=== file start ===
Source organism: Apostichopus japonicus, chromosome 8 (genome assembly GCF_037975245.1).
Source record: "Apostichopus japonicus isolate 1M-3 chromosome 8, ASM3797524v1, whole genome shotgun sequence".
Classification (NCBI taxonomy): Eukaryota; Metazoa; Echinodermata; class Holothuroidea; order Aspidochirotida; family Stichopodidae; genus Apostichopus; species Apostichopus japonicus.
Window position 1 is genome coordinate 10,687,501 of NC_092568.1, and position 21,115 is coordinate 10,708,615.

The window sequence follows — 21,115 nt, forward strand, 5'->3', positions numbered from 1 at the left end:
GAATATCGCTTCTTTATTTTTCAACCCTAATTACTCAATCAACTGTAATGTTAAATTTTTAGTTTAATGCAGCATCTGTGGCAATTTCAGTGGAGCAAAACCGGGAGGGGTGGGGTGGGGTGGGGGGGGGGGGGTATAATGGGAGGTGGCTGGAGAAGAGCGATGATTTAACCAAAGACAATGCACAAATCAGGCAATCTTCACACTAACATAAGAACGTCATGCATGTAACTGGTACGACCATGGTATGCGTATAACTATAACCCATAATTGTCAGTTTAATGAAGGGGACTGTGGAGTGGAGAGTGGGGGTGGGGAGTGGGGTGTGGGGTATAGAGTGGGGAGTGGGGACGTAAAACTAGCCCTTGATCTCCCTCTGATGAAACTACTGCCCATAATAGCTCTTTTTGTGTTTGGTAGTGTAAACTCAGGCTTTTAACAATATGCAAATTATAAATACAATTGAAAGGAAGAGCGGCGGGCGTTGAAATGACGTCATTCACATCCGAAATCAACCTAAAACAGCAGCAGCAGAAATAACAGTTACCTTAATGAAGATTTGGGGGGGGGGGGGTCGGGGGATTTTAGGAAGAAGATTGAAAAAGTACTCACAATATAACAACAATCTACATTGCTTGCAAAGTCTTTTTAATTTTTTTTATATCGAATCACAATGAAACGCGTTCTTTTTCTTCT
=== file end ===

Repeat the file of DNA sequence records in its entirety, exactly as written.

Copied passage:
Source organism: Apostichopus japonicus, chromosome 8 (genome assembly GCF_037975245.1).
Source record: "Apostichopus japonicus isolate 1M-3 chromosome 8, ASM3797524v1, whole genome shotgun sequence".
Classification (NCBI taxonomy): Eukaryota; Metazoa; Echinodermata; class Holothuroidea; order Aspidochirotida; family Stichopodidae; genus Apostichopus; species Apostichopus japonicus.
Window position 1 is genome coordinate 10,687,501 of NC_092568.1, and position 21,115 is coordinate 10,708,615.

The window sequence follows — 21,115 nt, forward strand, 5'->3', positions numbered from 1 at the left end:
GAATATCGCTTCTTTATTTTTCAACCCTAATTACTCAATCAACTGTAATGTTAAATTTTTAGTTTAATGCAGCATCTGTGGCAATTTCAGTGGAGCAAAACCGGGAGGGGTGGGGTGGGGTGGGGGGGGGGGGGTATAATGGGAGGTGGCTGGAGAAGAGCGATGATTTAACCAAAGACAATGCACAAATCAGGCAATCTTCACACTAACATAAGAACGTCATGCATGTAACTGGTACGACCATGGTATGCGTATAACTATAACCCATAATTGTCAGTTTAATGAAGGGGACTGTGGAGTGGAGAGTGGGGGTGGGGAGTGGGGTGTGGGGTATAGAGTGGGGAGTGGGGACGTAAAACTAGCCCTTGATCTCCCTCTGATGAAACTACTGCCCATAATAGCTCTTTTTGTGTTTGGTAGTGTAAACTCAGGCTTTTAACAATATGCAAATTATAAATACAATTGAAAGGAAGAGCGGCGGGCGTTGAAATGACGTCATTCACATCCGAAATCAACCTAAAACAGCAGCAGCAGAAATAACAGTTACCTTAATGAAGATTTGGGGGGGGGGGGGTCGGGGGATTTTAGGAAGAAGATTGAAAAAGTACTCACAATATAACAACAATCTACATTGCTTGCAAAGTCTTTTTAATTTTTTTTATATCGAATCACAATGAAACGCGTTCTTTTTCTTCT